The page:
Like Cliff Lee once upon a time, Scherzer is around the plate so much that he can be homer-prone. He doesn't like walking hitters and sometimes grooves a first-pitch fastball or will throw something that catches too much plate to avoid falling behind in the count.
Scherzer gave up a National League-leading 31 home runs last season and 27 the year before. Only two active Phillies -- Andres Blanco and Cameron Rupp -- have taken him deep.
Odubel Herrera has had the most success vs. Scherzer of any Phillie, going 7 for 25 with a double, triple, and somehow, five walks.
Blanco is 5 for 11 against him.
3. Who's on first?
Tommy Joseph went 0 for 8 with five strikeouts in the first two games of the season before sitting for Brock Stassi Thursday. In a pinch-hit appearance, Joseph flied out to the opposite field.
Last season, Joseph was 0 for 7 with three K's against Scherzer.
Given the way Daniel Nava started his season Thursday, homering in each of his first two at-bats (see story), it would make sense for Pete Mackanin to start him at first base Friday. It would give the Phillies another left-handed hitter against Scherzer while also keeping Howie Kendrick (5 for 14 off Scherzer) and Michael Saunders (two doubles in nine at-bats) in the lineup.
But it goes both ways. Joseph is a potential piece of the Phillies' future, unlike Nava, Kendrick and Saunders. Sitting him two games in a row this early in the season could damage his confidence.
But remember, Joseph is not an established everyday player yet. He had a solid rookie season with 21 homers but also had a low on-base percentage at .308. And this early in the season, the Phillies should be playing to win, shouldn't they?
4. Washington's year?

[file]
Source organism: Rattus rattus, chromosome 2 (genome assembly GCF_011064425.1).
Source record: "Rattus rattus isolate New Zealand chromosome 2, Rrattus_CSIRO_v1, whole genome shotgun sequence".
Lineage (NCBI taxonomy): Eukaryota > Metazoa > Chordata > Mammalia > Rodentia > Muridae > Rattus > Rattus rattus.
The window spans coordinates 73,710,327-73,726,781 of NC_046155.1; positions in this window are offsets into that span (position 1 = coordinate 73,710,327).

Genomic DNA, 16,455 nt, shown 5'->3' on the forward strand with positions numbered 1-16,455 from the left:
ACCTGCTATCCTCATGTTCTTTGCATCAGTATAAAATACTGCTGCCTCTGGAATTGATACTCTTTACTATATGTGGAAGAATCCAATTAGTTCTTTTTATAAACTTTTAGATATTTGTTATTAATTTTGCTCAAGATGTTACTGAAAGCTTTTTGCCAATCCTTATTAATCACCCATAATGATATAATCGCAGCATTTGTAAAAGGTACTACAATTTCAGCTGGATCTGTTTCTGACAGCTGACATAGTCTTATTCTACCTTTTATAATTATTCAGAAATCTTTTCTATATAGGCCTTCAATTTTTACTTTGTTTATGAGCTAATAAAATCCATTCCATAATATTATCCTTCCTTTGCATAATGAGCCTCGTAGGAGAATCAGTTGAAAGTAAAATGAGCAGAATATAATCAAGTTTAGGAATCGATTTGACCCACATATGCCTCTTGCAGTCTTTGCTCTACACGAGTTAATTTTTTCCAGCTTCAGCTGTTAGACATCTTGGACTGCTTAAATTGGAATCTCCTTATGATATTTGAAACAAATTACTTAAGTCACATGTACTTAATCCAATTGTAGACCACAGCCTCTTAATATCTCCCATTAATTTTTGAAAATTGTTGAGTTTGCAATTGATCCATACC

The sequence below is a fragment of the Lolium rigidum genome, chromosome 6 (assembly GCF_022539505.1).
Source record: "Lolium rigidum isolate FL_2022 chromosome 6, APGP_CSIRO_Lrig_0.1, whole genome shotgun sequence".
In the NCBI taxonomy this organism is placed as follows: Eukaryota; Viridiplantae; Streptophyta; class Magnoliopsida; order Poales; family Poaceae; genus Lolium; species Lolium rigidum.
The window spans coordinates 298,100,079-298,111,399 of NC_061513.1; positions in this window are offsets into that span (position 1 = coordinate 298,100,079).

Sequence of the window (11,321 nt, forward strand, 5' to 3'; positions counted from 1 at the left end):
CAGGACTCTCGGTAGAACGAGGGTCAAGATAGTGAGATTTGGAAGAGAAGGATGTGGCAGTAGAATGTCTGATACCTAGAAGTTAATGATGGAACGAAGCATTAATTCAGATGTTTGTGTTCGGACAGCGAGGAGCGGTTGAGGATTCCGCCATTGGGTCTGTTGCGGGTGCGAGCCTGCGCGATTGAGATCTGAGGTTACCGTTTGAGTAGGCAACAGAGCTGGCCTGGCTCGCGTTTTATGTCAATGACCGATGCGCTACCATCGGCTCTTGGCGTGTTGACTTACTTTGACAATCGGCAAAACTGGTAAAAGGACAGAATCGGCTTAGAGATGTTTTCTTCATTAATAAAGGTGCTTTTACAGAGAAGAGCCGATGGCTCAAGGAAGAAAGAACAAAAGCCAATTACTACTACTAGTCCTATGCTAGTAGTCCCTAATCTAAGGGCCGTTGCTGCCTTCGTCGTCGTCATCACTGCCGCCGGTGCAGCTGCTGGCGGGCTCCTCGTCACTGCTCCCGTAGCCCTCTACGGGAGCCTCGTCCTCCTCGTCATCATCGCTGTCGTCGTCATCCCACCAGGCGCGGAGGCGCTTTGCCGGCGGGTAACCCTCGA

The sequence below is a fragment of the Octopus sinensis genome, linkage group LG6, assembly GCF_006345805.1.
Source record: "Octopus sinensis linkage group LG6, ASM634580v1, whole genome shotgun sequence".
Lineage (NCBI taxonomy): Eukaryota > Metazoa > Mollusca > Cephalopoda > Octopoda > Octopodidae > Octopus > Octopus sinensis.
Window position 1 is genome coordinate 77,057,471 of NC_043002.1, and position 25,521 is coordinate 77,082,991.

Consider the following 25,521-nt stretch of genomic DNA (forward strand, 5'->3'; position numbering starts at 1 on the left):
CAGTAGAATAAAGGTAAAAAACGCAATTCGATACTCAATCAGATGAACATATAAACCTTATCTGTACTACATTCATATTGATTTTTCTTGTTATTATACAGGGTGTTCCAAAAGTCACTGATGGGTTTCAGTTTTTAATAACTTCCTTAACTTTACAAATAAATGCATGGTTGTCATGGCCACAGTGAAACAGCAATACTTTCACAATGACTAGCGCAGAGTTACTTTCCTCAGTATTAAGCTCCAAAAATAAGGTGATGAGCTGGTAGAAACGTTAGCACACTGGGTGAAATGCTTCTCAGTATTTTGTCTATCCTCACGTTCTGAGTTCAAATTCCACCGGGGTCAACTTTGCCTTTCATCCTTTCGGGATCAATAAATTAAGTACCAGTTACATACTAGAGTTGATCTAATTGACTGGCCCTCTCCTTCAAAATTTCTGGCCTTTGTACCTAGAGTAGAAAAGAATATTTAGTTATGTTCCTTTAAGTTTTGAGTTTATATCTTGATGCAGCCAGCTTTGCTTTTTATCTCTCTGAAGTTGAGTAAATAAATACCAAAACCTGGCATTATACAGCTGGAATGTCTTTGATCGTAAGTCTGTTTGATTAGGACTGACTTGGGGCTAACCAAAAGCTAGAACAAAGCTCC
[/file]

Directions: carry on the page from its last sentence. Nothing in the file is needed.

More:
The Nationals again have one of the most talented and balanced teams in baseball. They lost catcher Wilson Ramos but gained Matt Wieters, which is essentially a wash. They lost Ben Revere but picked up Adam Eaton, which is a big gain. They also added Adam Lind as a bench bat who can play first base if/when Ryan Zimmerman gets hurt.
With Trea Turner and Eaton, the Nats have tremendous speed and on-base skills atop the lineup for Bryce Harper and Daniel Murphy. It's going to be difficult to pitch to the middle of that order if one of the first two guys gets on base.
The Nationals' starting rotation is good enough for a division title with Scherzer, Stephen Strasburg, Gio Gonzalez, Joe Ross and Tanner Roark. Their bullpen doesn't have a bunch of big names, but closer Blake Treinen and setup man Shawn Kelley have been quietly effective for the better part of two seasons.
The Phillies went 5-14 against the Nationals last season and could do something similar in 2017.
5. This and that
• Herrera had the best opening series of any Phillie, reaching base seven times in 13 plate appearances with two doubles. Since Scherzer moved to the National League, he's put Herrera on base more than any other hitter (12 times). Scherzer walked Herrera four times last season and didn't walk anyone else more than twice.
• Do the Braves owe Ryan Howard's agent a favor or something? What an odd fit.
• If it seemed like Clay Buchholz took forever between pitches Wednesday, that wasn't your imagination. Over the last three seasons, Buchholz and Jeremy Hellickson have been two of the four slowest-paced starting pitchers in baseball. Only David Price and Yu Darvish take more time in between pitches.